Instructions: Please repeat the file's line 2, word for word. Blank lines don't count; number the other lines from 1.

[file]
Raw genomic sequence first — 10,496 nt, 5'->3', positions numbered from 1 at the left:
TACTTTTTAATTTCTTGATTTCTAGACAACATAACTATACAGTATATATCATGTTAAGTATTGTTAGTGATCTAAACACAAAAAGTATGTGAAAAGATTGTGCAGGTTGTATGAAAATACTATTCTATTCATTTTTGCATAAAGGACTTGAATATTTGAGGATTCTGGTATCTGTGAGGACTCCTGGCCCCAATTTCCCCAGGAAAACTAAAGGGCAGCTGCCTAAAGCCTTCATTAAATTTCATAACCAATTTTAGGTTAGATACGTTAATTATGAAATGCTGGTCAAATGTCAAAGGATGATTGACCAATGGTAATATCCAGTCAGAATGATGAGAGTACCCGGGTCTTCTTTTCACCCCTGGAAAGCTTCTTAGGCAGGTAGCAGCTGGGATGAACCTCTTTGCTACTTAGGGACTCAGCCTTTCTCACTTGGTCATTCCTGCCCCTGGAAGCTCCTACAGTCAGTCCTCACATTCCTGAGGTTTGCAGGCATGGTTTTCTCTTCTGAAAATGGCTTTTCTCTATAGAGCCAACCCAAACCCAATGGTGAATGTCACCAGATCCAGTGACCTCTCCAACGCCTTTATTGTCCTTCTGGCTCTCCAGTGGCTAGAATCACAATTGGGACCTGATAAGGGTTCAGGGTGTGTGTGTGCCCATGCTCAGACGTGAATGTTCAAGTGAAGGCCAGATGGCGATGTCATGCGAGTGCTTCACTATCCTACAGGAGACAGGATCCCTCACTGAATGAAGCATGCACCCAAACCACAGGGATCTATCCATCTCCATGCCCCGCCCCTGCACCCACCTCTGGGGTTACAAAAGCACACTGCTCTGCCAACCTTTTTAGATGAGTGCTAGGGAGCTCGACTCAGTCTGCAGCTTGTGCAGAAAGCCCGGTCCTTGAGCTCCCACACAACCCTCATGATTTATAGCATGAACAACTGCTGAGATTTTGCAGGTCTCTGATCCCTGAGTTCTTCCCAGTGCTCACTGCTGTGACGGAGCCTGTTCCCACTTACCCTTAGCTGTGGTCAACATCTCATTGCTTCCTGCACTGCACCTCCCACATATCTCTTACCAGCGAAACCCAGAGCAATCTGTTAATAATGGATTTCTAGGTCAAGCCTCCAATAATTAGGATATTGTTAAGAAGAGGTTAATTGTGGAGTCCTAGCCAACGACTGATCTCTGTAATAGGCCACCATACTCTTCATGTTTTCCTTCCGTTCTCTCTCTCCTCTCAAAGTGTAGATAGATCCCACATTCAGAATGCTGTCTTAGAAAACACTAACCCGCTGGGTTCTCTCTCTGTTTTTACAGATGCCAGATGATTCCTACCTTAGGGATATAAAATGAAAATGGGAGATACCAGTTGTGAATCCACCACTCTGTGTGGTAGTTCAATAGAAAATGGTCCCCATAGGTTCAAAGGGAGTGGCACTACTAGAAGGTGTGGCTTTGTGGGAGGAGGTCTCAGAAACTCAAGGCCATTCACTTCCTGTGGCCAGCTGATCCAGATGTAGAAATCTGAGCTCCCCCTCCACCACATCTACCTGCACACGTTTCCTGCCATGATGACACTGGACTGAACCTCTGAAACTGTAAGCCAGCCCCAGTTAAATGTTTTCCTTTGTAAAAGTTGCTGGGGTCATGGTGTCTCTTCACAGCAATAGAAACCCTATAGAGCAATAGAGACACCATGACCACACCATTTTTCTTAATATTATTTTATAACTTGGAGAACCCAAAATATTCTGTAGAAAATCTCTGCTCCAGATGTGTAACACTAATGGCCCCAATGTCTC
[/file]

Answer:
TACTTTTTAATTTCTTGATTTCTAGACAACATAACTATACAGTATATATCATGTTAAGTATTGTTAGTGATCTAAACACAAAAAGTATGTGAAAAGATTGTGCAGGTTGTATGAAAATACTATTCTATTCATTTTTGCATAAAGGACTTGAATATTTGAGGATTCTGGTATCTGTGAGGACTCCTGGCCCCAATTTCCCCAGGAAAACTAAAGGGCAGCTGCCTAAAGCCTTCATTAAATTTCATAACCAATTTTAGGTTAGATACGTTAATTATGAAATGCTGGTCAAATGTCAAAGGATGATTGACCAATGGTAATATCCAGTCAGAATGATGAGAGTACCCGGGTCTTCTTTTCACCCCTGGAAAGCTTCTTAGGCAGGTAGCAGCTGGGATGAACCTCTTTGCTACTTAGGGACTCAGCCTTTCTCACTTGGTCATTCCTGCCCCTGGAAGCTCCTACAGTCAGTCCTCACATTCCTGAGGTTTGCAGGCATGGTTTTCTCTTCTGAAAATGGCTTTTCTCTATAGAGCCAACCCAAACCCAATGGTGAATGTCACCAGATCCAGTGACCTCTCCAACGCCTTTATTGTCCTTCTGGCTCTCCAGTGGCTAGAATCACAATTGGGACCTGATAAGGGTTCAGGGTGTGTGTGTGCCCATGCTCAGACGTGAATGTTCAAGTGAAGGCCAGATGGCGATGTCATGCGAGTGCTTCACTATCCTACAGGAGACAGGATCCCTCACTGAATGAAGCATGCACCCAAACCACAGGGATCTATCCATCTCCATGCCCCGCCCCTGCACCCACCTCTGGGGTTACAAAAGCACACTGCTCTGCCAACCTTTTTAGATGAGTGCTAGGGAGCTCGACTCAGTCTGCAGCTTGTGCAGAAAGCCCGGTCCTTGAGCTCCCACACAACCCTCATGATTTATAGCATGAACAACTGCTGAGATTTTGCAGGTCTCTGATCCCTGAGTTCTTCCCAGTGCTCACTGCTGTGACGGAGCCTGTTCCCACTTACCCTTAGCTGTGGTCAACATCTCATTGCTTCCTGCACTGCACCTCCCACATATCTCTTACCAGCGAAACCCAGAGCAATCTGTTAATAATGGATTTCTAGGTCAAGCCTCCAATAATTAGGATATTGTTAAGAAGAGGTTAATTGTGGAGTCCTAGCCAACGACTGATCTCTGTAATAGGCCACCATACTCTTCATGTTTTCCTTCCGTTCTCTCTCTCCTCTCAAAGTGTAGATAGATCCCACATTCAGAATGCTGTCTTAGAAAACACTAACCCGCTGGGTTCTCTCTCTGTTTTTACAGATGCCAGATGATTCCTACCTTAGGGATATAAAATGAAAATGGGAGATACCAGTTGTGAATCCACCACTCTGTGTGGTAGTTCAATAGAAAATGGTCCCCATAGGTTCAAAGGGAGTGGCACTACTAGAAGGTGTGGCTTTGTGGGAGGAGGTCTCAGAAACTCAAGGCCATTCACTTCCTGTGGCCAGCTGATCCAGATGTAGAAATCTGAGCTCCCCCTCCACCACATCTACCTGCACACGTTTCCTGCCATGATGACACTGGACTGAACCTCTGAAACTGTAAGCCAGCCCCAGTTAAATGTTTTCCTTTGTAAAAGTTGCTGGGGTCATGGTGTCTCTTCACAGCAATAGAAACCCTATAGAGCAATAGAGACACCATGACCACACCATTTTTCTTAATATTATTTTATAACTTGGAGAACCCAAAATATTCTGTAGAAAATCTCTGCTCCAGATGTGTAACACTAATGGCCCCAATGTCTC